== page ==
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Calico and Tortoiseshell Cats More Feisty, Says Study

Jan 10, 2016 07:17 PM EST
Calico cat
Calico and tortoiseshell cats might be feistier than solid-color and other felines, says a study from University of California Davis.
(Photo : Flickr: Kyknoord)

Apparently, calico and tortoiseshell cats are the feline equivalent of fiery redheads among humans, and maybe not just by reputation.

In a published study, veterinarians from University of California Davis found that cats with those mottled and often beautiful fur patterns tend to challenge their humans more frequently than other cats.

It turns out that veterinarians already had theories on this--many of them thought tortoiseshells and calicos were a bit "difficult," Dr. Elizabeth Stelow, a UC Davis Veterinary Medical Teaching Hospital behavioral expert, said in an article in the Sacramento Bee.

The study itself had its base in a survey of about 1,200 cat owners. The survey was online, posted on a social media site -- and it did not mention the study's focus. The questions asked cat owners about their pet's behaviors, and asked that they choose a written description and color category that fit their feline.

The data suggests that calicos and torties, and especially cats that have gray and white or black and white coats, are a bit more likely to chase, hiss, bite, scratch or swat as they interact with people. The study was published in the Journal of Applied Animal Welfare Science.

To do a quick explainer, a calico is a cat that is mostly white and has patches of black and orange. A tortoiseshell has a wide range of patches in brown, black, red and amber. It takes two X chromosomes to result in such coloring, so nearly all of both calicos and torties are female.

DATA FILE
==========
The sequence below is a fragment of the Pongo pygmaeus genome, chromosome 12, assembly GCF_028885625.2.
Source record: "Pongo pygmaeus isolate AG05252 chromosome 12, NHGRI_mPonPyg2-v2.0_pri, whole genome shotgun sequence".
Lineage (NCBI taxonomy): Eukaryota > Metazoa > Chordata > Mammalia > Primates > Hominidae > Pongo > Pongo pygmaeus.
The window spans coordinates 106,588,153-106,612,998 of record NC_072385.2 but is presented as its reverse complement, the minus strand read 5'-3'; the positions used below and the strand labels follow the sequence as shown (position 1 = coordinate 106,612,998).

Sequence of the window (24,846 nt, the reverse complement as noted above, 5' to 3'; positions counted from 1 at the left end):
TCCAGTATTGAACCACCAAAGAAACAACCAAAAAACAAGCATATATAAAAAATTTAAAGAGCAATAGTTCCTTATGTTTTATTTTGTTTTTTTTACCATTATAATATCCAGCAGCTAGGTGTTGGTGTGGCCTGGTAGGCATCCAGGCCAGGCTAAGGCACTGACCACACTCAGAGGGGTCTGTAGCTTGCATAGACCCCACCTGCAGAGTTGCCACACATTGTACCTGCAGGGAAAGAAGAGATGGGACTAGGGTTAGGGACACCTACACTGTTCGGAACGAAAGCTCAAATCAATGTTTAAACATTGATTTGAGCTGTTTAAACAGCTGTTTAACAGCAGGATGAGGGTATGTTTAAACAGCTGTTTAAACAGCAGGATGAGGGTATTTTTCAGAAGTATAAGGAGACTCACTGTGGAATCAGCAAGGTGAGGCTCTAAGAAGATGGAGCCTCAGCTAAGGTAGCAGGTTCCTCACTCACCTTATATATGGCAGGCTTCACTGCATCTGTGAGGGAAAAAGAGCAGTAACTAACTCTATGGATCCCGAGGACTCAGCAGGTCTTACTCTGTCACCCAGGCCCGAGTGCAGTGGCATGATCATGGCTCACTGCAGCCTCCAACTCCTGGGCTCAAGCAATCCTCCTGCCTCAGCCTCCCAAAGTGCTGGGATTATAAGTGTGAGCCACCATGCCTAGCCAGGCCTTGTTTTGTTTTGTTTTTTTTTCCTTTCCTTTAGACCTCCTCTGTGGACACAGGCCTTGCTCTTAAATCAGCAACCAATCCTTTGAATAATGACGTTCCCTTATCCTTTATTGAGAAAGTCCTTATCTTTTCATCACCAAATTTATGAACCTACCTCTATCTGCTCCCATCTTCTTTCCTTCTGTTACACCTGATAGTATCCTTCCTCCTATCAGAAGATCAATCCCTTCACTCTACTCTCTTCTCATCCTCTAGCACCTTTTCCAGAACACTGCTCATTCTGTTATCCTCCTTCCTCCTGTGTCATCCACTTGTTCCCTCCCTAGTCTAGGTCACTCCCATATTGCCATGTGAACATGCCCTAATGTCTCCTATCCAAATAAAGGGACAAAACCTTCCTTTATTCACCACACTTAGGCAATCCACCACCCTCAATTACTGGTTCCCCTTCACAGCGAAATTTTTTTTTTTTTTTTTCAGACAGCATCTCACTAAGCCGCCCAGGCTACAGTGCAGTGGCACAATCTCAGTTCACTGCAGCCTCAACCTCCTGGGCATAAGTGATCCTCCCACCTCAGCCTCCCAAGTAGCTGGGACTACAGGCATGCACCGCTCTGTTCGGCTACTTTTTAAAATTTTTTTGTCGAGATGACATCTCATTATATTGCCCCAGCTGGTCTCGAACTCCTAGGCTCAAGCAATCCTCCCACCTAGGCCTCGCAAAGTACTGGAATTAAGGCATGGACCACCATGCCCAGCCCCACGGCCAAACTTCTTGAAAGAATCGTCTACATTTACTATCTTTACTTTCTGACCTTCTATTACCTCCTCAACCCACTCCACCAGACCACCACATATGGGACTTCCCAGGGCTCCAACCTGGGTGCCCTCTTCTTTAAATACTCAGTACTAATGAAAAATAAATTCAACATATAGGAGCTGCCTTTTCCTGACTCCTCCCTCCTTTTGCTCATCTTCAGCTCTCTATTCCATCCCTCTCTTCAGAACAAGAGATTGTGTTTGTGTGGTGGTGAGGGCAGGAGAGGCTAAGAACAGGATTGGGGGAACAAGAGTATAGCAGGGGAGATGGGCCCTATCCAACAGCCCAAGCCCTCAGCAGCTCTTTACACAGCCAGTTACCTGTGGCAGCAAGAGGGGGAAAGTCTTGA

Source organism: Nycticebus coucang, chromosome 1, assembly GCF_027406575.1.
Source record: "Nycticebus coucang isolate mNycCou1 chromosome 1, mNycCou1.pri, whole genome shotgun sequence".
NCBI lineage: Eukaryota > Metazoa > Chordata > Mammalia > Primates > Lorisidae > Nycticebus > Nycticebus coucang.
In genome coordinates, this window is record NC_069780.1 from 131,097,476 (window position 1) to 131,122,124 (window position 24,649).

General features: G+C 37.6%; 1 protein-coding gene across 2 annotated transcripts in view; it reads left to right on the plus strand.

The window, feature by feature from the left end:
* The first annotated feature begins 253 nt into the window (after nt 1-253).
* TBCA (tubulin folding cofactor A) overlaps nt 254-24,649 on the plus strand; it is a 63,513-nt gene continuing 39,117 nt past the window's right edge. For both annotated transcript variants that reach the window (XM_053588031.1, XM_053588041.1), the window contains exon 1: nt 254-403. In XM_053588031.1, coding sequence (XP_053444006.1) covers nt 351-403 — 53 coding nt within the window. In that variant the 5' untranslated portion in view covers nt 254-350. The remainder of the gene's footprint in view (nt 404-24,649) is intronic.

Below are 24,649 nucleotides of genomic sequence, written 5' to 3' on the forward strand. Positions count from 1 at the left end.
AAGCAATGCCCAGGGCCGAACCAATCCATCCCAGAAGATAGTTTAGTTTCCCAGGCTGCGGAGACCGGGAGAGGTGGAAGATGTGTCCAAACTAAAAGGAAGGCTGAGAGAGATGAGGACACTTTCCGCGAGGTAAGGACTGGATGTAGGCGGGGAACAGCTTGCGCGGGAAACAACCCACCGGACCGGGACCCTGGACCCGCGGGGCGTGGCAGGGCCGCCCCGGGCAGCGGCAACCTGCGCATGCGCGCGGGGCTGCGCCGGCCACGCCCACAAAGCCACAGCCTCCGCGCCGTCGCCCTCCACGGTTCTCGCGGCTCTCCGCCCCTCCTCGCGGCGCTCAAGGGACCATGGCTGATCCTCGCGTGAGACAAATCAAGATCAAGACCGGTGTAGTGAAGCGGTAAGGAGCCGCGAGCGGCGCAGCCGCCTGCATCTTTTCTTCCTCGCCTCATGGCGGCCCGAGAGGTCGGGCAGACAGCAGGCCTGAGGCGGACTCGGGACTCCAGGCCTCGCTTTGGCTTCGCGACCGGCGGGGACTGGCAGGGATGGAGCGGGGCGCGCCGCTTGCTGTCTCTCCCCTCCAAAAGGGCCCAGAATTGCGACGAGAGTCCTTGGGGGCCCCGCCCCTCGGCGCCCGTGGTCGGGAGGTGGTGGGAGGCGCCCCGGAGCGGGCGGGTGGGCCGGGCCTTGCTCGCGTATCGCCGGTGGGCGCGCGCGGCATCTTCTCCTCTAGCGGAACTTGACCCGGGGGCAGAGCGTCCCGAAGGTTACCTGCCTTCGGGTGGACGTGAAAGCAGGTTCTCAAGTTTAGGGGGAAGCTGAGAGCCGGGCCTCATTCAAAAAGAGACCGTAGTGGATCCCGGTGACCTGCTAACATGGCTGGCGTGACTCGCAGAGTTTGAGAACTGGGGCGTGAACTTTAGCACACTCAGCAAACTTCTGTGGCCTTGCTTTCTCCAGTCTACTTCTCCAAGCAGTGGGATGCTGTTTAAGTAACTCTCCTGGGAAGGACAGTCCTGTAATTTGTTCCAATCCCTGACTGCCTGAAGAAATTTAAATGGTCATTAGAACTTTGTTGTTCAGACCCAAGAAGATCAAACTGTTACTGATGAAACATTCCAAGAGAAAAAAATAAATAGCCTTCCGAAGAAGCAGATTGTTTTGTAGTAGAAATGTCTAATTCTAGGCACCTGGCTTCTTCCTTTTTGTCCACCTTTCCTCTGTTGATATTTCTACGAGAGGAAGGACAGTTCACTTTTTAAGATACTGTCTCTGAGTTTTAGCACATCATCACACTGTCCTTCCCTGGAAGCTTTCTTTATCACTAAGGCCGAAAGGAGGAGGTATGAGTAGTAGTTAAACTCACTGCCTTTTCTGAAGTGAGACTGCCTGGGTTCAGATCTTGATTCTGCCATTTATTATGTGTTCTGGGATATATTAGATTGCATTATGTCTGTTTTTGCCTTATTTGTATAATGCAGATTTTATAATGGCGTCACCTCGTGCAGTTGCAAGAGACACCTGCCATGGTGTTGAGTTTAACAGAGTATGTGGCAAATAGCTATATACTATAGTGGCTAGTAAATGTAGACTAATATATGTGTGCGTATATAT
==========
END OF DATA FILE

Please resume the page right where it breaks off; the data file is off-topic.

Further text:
"They're fiery," said animal shelter manager Gina Knepp in the article. "They've got a little spirit and zip to them. If you want a cat that will keep you on your toes, a calico or tortie is the way to go."

Stelow admits that the study had some limitations, such as that researchers did not see the cats themselves but relied on the assessments of owners, but she says that the research results offer findings that warrant a second look. "We thought the findings were very interesting, and we would love other researchers to take the baton and run with it, to look at the genetics of why this may be happening," Stelow said in the article. 

That said, Stelow has a calico cat herself, along with an orange tabby, and says both are great companions. She noted too that aggression in cats is rarely violent. "It's very different from dogs. Dogs show a very, very wide range from not aggressive at all to capable of killing. The overwhelming majority of cats are not the least aggressive," and those that are usually show it in "very subtle ways," Stelow said in the article.

For more great nature science stories and general news, please visit our sister site, Headlines and Global News (HNGN).

-Follow Catherine on Twitter @TreesWhales


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